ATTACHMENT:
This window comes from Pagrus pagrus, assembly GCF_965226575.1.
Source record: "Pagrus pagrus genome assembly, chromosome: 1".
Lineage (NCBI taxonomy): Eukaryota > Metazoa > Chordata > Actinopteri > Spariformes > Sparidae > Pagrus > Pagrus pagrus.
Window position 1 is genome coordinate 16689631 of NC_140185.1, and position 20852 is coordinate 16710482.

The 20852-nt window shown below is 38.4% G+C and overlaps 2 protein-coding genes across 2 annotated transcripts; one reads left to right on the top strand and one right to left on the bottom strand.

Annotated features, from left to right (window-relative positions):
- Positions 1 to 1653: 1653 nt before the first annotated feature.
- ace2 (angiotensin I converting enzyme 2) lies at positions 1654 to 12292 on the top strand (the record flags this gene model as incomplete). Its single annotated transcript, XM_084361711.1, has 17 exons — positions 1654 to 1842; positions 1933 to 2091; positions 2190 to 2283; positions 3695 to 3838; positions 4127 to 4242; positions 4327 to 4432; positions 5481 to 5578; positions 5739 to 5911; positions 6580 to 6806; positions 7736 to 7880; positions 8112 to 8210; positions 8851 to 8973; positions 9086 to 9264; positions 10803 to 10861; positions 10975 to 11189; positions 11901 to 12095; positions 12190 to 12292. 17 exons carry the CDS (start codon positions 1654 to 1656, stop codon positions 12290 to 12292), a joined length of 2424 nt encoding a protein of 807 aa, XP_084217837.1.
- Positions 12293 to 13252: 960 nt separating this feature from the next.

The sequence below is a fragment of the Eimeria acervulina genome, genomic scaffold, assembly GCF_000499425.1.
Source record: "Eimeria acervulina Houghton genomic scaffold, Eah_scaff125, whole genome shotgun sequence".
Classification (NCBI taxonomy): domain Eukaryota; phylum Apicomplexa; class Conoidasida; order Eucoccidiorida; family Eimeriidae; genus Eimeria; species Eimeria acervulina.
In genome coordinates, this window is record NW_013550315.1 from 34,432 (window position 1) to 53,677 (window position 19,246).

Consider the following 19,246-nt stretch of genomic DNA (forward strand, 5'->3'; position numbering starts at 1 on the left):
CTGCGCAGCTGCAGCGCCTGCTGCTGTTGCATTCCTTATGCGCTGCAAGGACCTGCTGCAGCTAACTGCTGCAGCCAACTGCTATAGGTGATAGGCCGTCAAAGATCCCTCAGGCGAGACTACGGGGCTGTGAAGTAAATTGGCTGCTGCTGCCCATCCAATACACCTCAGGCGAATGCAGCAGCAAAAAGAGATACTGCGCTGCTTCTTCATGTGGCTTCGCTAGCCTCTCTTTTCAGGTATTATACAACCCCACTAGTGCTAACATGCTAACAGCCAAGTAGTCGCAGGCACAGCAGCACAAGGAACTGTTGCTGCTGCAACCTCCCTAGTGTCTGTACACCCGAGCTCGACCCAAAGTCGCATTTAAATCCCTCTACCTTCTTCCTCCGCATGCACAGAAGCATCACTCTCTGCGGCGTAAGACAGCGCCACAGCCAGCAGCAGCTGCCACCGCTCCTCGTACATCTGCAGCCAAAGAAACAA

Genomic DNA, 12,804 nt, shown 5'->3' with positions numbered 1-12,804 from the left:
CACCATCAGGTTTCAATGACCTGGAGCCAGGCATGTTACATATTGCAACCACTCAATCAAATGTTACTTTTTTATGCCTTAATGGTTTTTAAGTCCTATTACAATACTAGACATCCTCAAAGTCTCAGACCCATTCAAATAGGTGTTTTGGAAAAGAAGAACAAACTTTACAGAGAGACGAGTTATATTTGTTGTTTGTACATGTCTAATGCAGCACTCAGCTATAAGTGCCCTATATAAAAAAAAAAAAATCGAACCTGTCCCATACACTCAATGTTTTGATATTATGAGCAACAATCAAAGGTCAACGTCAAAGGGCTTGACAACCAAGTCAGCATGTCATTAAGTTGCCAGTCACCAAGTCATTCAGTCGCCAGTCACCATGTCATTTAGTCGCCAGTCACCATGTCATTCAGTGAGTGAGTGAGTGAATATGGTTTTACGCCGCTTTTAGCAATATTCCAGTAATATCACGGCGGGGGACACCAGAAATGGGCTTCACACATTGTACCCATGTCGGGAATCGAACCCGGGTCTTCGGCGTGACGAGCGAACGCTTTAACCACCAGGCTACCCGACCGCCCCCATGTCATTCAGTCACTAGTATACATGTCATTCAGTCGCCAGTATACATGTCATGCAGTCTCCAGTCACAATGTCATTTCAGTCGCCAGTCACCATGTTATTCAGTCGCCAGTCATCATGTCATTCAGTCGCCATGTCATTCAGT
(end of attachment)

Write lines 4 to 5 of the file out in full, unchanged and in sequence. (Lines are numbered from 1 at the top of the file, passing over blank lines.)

Window position 1 is genome coordinate 16689631 of NC_140185.1, and position 20852 is coordinate 16710482.

The 20852-nt window shown below is 38.4% G+C and overlaps 2 protein-coding genes across 2 annotated transcripts; one reads left to right on the top strand and one right to left on the bottom strand.